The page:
The Farming of Common Carp (Cyprinus carpio L.) in Malawi: Review about History and Policy Research Directions

  • Elias R. Chirwa
  • Daud Kassam
  • Wilson L. Jere
Keywords: Common Carp, fish introduction, exotic fish

Abstract

The lack of better performing native fish species for aquaculture led the government of Malawi to import the exotic Common Carp (Cyprinus carpio L.) in 1976. Growth trials at Domasi and Kasinthula Experimental Stations had shown that Common Carp grew faster and to a larger size than the indigenous fish species. The government decided to distribute the fish to farmers for grow-out. Barely five years into Common Carp distribution to farmers, the government reversed its policy and banned the use of the fish in aquaculture. The government not only became unpopular but also lost the confidence of the farmers who had begun to see positive impacts of Common Carp to their livelihoods. The farmers are as unconvinced today as they were before with the explanations behind the banning of Common Carp. This paper explores the background to Common Carp farming in Malawi, why the fish was later banned and the impacts of the fish’s ban on the status of Malawi’s aquaculture. We highlight the farmers’ call for a return of Common Carp to Malawi’s aquaculture and the research needed to be undertaken to inform government’s response to the farmers’ call.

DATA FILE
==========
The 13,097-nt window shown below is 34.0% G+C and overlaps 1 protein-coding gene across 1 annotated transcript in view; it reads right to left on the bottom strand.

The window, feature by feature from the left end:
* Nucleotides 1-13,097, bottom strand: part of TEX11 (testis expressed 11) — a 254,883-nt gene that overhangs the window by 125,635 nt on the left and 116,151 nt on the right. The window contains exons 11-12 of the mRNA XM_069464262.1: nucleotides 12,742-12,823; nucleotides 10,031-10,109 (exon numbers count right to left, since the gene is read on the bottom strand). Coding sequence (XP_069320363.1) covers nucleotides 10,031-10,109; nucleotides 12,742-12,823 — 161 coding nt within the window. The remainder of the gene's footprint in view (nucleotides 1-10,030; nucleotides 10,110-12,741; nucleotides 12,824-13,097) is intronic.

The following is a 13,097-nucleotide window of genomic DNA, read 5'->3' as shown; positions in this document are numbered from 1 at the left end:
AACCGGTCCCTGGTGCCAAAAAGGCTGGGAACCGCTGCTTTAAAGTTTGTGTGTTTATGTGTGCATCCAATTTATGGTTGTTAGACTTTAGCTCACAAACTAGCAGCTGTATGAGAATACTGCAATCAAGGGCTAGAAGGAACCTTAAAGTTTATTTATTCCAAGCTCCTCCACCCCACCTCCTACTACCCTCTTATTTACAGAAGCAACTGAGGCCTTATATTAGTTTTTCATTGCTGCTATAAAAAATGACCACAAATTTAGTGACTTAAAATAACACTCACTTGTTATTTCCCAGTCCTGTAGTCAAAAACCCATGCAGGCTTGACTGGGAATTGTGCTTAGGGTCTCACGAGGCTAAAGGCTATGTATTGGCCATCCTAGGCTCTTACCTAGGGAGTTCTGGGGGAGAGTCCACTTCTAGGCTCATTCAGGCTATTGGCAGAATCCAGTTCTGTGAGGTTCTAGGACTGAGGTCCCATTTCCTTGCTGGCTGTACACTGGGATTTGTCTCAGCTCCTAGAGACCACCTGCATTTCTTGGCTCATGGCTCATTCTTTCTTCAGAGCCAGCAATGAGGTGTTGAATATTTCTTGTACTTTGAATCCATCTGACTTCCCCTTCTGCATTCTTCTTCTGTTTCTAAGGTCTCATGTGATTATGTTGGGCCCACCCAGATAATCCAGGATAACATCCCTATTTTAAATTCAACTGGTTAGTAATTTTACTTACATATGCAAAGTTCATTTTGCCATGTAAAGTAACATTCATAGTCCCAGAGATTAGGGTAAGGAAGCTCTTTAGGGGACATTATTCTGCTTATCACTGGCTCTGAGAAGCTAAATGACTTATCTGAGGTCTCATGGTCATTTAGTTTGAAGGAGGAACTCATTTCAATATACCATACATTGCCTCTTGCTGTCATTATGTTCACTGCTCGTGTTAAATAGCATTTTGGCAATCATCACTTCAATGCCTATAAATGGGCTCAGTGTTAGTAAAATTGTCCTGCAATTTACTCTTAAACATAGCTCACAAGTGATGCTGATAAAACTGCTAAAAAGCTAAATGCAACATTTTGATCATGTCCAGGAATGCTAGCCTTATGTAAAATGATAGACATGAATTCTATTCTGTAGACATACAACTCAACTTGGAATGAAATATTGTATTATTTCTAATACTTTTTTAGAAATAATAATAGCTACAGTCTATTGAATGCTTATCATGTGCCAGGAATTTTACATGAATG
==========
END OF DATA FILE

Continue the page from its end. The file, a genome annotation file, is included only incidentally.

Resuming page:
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Published
2019-07-13
How to Cite
Chirwa , E. R., Kassam , D., & Jere , W. L. (2019). The Farming of Common Carp (Cyprinus carpio L.) in Malawi: Review about History and Policy Research Directions. International Journal of Social Sciences: Current and Future Research Trends, 1(1), 56-69. Retrieved from https://ijsscfrtjournal.isrra.org/index.php/Social_Science_Journal/article/view/5
Section
Articles